Is Atheism a chiefly liberal or conservative philosophy?

I know this may seem like a bit of an odd question but I’ve been wondering about it for the past few days and for some reason I can’t escape the feeling that it (atheism) would be a rather ‘conservative’ point of view (that is, at least in title), and yet I’m constantly being called a liberal because of my social and political leanings. I'm just wondering what your views are on this.


PS: I’ll be gone for a few days but I will catch up with this thread when I return.

Views: 1990

Reply to This

Replies to This Discussion


AY'er maybe, but garden variety?! Now, that upsets me. For the record, I find Objectivists (capital O) as dogmatic as you are calling me, but I do not believe I am blinding myself to anything. It's all about intellectual honesty, which I claim to have a great deal of. I believe morality is only relevant as it concerns a moral consciousness (a singular brain). The group can be a value, but it doesn't have rights. Only individuals have rights. Also, the O'ists really bug me when they talk about freewill. Oh and they are irrational when they speak of the role of women in society, and of the soul.


Also,  I don't find it useful to question things I consider valid knowledge, do you? Skepticism fails, imo. Questioning assertions, sure. But questioning well integrated noncontradictory knowledge is not useful.

I see you only rehashing the same points made by others of your ilk, so you certainly fit a mold. What do O'ists say about free will, the soul, or the place of women in society that you take issue with? Sorry, I haven't been keeping up with the O'ist culture for a long time now.

The egoist, atheist, determinist mold? If someone holds these convictions, I would call them intellectually honest, rational and knowledgeable, and not an AR follower. AR often used the concept of the soul as if it is a real part of reality, bothers me. She wrote that a women should be able to be president, but shouldn't want to because any man she has a romantic relationship must be looked down at. That men should properly be in a position of power. That the attraction between men and women is somehow dependent on the power struggle between them. Her description of choice is convoluted and based on what she calls a form of natural causation which is not fully determined. Rather than throwing away freewill she talks about volition, the will to focus or not, being an initial force that is uncaused. When challenged about this unmoved mover in the brain, an Objectivist will likely say something like, if freewill didn't exist, then you would have been determined to be challenging it and had no choice to do so and therefore you must have freewill.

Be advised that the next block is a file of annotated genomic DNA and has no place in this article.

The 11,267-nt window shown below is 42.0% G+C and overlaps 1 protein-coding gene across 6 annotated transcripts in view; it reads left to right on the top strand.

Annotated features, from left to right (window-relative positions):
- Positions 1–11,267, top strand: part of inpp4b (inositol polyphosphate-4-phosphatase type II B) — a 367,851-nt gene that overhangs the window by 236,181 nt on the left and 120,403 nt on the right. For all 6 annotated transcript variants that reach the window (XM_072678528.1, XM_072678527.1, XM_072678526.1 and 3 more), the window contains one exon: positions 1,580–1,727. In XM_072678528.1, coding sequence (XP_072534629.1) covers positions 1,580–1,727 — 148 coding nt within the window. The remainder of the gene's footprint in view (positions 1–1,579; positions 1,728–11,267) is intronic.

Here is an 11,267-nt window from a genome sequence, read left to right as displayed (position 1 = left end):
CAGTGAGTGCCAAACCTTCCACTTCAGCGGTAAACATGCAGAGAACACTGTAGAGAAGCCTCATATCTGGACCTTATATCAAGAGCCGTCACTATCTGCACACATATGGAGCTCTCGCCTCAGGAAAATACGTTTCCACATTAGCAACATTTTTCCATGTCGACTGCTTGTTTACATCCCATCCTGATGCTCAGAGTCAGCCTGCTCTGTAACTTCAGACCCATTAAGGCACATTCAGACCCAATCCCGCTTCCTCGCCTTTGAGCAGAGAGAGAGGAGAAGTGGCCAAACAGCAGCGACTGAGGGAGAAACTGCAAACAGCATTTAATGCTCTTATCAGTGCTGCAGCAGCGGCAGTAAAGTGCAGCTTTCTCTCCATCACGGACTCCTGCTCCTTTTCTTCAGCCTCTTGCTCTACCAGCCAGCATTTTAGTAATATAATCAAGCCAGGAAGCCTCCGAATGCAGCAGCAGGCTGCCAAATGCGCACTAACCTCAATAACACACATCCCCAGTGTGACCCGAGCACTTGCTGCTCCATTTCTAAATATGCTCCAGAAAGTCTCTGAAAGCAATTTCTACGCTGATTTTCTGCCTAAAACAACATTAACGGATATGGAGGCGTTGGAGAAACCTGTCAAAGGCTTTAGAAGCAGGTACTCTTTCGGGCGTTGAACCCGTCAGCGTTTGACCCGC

Part of my debate a few years ago about choice/freewill with a die-hard O'ist:


Me: Are the choices we make not solely determined by the existing state of our brains?

BC: No. Such an idea is an over generalization from science. The choices we make are the consequence of something called "consciousness," which has free will.

Me: The future structure of the world (including decisions made by humans) isn't determined already, but will be, solely based on its existing structure and causality.

BC: No, this isn't true, and please note that if it WERE true, your having pointed it out would be impossible and meaningless, because your act of pointing it out would just be an auto-response over which you had no control. It is worse than a Sherlock Holmes story, this determinism nonsense.


Wasn’t Objectivism the cornerstone philosophy of Any Rand’s? Secondly, wasn’t it The Objectivist Party’s’ goal to promote Ayn Rand’s philosophy? Third, wasn’t it you who earlier said “I am an egoist and therefore a libertarian. Of the Ayn Rand type”, whereas many libertarians (at least those that I’ve known) find much disagreement with Objectivism, which means you’re not exactly of the “Ayn Rand type”. And finally, one thing I would like to say is that (at least in my opinion) skepticism, much as you say it may fail, is still the sign of a healthy intellect, after all many religions institutions would also feel that their ideologies are matters of “non-contradictory knowledge”.


Yes, yes and yes. In regards to politics I believe AR was right on about the importance of individual rights politically and I believe as AR wrote mostly herself: "A state must not intervene in the intellectual or moral life of its citizens. It has no standards to uphold and no benefits to confer in regard to education, literature, art, science, sex (if consensual between adults) or philosophy. Its function should be to protect freedom, not truth or virtue. The goal of a proper society, accordingly, is not to compel truth or virtue, but to make them possible by ensuring that people are left free. A proper government offers freedom from coercion, not from the responsibility of self-sustenance." That being said, I think she fell short in several areas and I do not wish to be associated with every aspect of her philosophy. I love the idea of objectivism, but she named her personal philosophy Objectivism. So, I might say that I am an objectivist, but not an Objectivist. Being skeptical of opinions, theories, conjecture, guesses and assertions is just fine and I think a necessary part of a healthy mind. But once something has been integrated contextually without contradiction we can safely call it knowledge and to consider it suspect without evidence is ineffectual and irrational. Questioning the necessity of EMR, in the visible light range, for photosynthesis is useless. And the religious thinking their knowledge bases are noncontradictory is one, funny as hell, but also, not evidence for the lack of validity of contextually certain knowledge.